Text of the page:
Earlier this week on my Facebook page I put up a link to a post which originally appeared on The Daddy Files. Here’s a link (It’s Time To Stop Treating Dads Like Idiots) but basically it was about Aaron, the blogger, getting upset because he found a this shirt is daddy proof baby outfit with instructions about which hole the arms go in. He thinks dads are given a poor showing in commercials and television and this baby outfit represents yet another straw set to break the camel’s back.
Whereas I think the outfit is funny and would have sat proudly next to the sleep eat poop repeat and I’m proof my mummy puts out ones back when we had a baby-sized baby to clothe. And I should like to point out that the I’m proof my mummy puts out onesie does not mean my wife is a slut.
Not that you thought that for a second. And that’s kind of my point.
Thing is, I’ve noticed an increased number of comments on this blog, and especially my Facebook page, saying exactly the point Aaron does – the stereotypical dad is made out to be stupid and incompetent.
Guys. Guys. Guys. If a wife is silly enough to really think her husband can’t change a nappy or make a bottle then this is his get out of jail free card. Don’t ruin it for everyone else by giving the game away. That’s selfish.
And ladies, if you really think your husband is doing it wrong – I don’t know, maybe he’s adding a drop of vanilla essence to the bottle – then try to remember, not all mothers do it exactly the same either.
But that being said, I just can’t see what the worry is with dad jokes on baby clothes or even just in general.
Yes, I dislike it when dads are made one dimensional in tv shows and that one dimension is pure dumb. One of my least favourite shows when my eldest daughter was growing up was Lizzie Mcguire precisely because the father was made out to be an idiot (Hanna Montana, on the other hand, has a rocking dad). But then I dislike any tv character who isn’t well put together.
The Phil Dunphy character from Modern Family is one which might easily have fallen into this category. He’s an idiot, yes, but there’s more to him. He’s not just an idiot. He’s also a loving husband and a good dad with his heart in the right place. So it works.
And I see a lot of myself in Phil, not least because he bumbles about with good intentions and he’s batting well above his weight.
Another gloriously dumb tv dad I associate with is Tim ‘the toolman’ Taylor from the 90’s Home Improvement, because firstly, when Tim’s got tools in his hands he’s dangerous, and secondly, he appears to have embarked on his parenting journey without much of an idea about how this parenting thing works. Still, although he refuses to look at the parenting instruction manual (like any of us need one of those), when the lights settle on yet another episode he seems a little wiser, a little better at being a dad.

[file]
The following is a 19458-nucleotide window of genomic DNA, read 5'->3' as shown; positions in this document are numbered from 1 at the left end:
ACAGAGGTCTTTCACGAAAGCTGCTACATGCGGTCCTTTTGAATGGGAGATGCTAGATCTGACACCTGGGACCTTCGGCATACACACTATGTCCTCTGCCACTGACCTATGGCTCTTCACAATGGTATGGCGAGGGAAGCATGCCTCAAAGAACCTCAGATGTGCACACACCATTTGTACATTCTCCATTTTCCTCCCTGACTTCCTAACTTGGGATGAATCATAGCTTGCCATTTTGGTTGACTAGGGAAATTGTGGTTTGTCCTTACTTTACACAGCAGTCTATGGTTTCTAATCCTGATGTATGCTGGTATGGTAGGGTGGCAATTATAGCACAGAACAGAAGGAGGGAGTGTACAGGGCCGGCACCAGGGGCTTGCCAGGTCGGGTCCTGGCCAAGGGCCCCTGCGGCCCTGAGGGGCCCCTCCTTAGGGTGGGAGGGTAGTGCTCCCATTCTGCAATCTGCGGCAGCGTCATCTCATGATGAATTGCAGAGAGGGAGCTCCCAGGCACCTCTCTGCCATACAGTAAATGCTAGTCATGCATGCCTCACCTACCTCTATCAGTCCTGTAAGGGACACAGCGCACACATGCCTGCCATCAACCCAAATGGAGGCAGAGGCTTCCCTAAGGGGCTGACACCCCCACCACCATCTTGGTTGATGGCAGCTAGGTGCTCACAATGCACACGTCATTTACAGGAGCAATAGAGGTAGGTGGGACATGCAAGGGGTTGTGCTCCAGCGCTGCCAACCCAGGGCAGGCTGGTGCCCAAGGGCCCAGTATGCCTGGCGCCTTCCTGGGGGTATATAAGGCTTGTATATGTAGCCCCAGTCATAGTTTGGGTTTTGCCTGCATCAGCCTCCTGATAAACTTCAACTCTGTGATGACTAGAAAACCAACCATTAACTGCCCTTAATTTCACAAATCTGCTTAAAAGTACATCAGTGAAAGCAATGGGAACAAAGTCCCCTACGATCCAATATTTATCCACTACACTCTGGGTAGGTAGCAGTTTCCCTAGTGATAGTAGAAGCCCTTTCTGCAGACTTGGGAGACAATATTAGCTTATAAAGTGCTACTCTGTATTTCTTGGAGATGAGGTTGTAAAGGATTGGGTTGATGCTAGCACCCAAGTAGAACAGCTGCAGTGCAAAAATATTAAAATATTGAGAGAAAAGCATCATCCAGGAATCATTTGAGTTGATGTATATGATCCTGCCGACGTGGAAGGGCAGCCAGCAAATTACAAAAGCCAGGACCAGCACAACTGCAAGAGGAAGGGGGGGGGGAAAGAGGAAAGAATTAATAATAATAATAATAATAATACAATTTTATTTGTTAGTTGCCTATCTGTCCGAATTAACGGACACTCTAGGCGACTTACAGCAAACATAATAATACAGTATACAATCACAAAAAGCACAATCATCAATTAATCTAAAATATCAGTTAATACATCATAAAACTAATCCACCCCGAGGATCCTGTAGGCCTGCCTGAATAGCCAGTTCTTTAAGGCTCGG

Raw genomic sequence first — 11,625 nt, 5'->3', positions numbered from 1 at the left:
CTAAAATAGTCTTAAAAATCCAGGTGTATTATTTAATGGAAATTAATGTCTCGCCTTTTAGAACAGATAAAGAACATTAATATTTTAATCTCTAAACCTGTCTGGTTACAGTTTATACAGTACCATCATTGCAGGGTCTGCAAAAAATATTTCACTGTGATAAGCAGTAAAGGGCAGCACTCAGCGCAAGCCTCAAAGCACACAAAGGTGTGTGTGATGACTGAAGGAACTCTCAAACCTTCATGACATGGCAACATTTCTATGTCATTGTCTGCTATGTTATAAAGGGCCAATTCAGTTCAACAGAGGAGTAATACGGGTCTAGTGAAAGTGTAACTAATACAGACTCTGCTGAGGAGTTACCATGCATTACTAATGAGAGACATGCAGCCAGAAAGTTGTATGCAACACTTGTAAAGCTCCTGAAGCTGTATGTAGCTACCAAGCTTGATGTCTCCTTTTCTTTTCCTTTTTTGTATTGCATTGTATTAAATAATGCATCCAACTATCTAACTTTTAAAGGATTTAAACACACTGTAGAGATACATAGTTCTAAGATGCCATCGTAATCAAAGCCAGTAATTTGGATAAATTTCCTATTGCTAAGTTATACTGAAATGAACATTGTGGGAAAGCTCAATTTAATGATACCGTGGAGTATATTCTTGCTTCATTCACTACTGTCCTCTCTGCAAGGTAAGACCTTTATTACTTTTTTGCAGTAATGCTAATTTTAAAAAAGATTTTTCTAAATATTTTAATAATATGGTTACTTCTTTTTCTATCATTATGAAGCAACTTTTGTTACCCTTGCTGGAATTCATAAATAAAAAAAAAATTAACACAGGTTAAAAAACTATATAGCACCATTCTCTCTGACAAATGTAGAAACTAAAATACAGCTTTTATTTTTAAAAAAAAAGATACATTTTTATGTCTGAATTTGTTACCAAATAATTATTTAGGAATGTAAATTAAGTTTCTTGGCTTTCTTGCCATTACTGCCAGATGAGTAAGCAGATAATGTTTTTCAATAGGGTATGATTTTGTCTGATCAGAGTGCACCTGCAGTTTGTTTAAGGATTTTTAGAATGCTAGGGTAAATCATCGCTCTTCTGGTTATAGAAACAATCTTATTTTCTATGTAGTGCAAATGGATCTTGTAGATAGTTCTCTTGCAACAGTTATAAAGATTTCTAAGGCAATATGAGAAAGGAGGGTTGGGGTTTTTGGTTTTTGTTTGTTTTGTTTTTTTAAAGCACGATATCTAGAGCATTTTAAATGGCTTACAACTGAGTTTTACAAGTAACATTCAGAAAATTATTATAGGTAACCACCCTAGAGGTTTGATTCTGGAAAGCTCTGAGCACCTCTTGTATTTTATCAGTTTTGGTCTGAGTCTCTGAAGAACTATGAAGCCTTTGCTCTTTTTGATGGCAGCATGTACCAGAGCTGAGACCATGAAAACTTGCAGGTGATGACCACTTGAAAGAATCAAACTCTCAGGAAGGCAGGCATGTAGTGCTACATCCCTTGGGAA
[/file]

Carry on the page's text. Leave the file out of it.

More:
And that kind of reminds me a little bit of me too.
As for the ‘dads do it differently’ argument: Well, yes, we would. I mean, we can’t produce milk from our boobies, even those less fortunate of us blokes who have boobies. But aside from that, I’m pretty sure I remove sticky poo from baby’s butts with a very similarly screwed up face to my wife’s, I’m pretty sure I stomp through the house with just as much frustration to attend a crying baby when it’s 2am and I’m pretty sure neither of us can see any sense in mother nature making teething such an awful process when she can push hair and nails out of our bodies without a hint of pain.
I’m also pretty sure I get the same sort of joy from interacting with my children.
The main difference is I go to work at the bank five days a week and she stays home and runs the home. Except on weekends when she goes to work as a photographer and I stay home and run the home.
Anyway, I just couldn’t let this whole debate go without making some sort of a comment about how I really hope we don’t take this too far down the politically correct path – especially as a good sized portion of my blog seems to be me playing catch-up with life, including my role as a dad. I love laughing at myself. And I love laughing at stereotypes. It doesn’t make me a bad person. I laugh at the Wolowitz character on The Big Bang Theory but I’m not disrespectful to nerds without doctorates, over-mothered members of the Jewish community or skinny guys in loud pants. Similarly, I don’t think waitresses are dumb based on the Penny character. This is where I wonder if people are getting a little lost in this issue, because laughing at a stereotype doesn’t change my opinions of the people I come across in the real world.
Do I see the point Aaron’s making? Yes. Do I agree with him? Not so much.
I’m a dad sticking my neck out and saying I like the odd dumb dad dig. In fact, I want more of them. I want more slogans on shirts and I want them in my house.
This despite acknowledging, in my role as a father, I make dumb mistakes sometimes. I think, if we’re all honest, I’m in good company and if anything it’s probably a bit crowded over here.
And really, isn’t the best way of dealing with our parenting mistakes and foibles to laugh at them?
…and then to get our clever wives to do them properly.
What’s your take on this issue? Are dumb dad jokes and shirts inappropriate? Should we make dumb mum jokes to even things out? By laughing at dumb dad jokes do we run the risk of genuinely dumb dads slipping through the net?
Bruce Devereaux hangs out at his ’BIG FAMILY little income’ Facebook Page.
’raising a family on little more than laughs’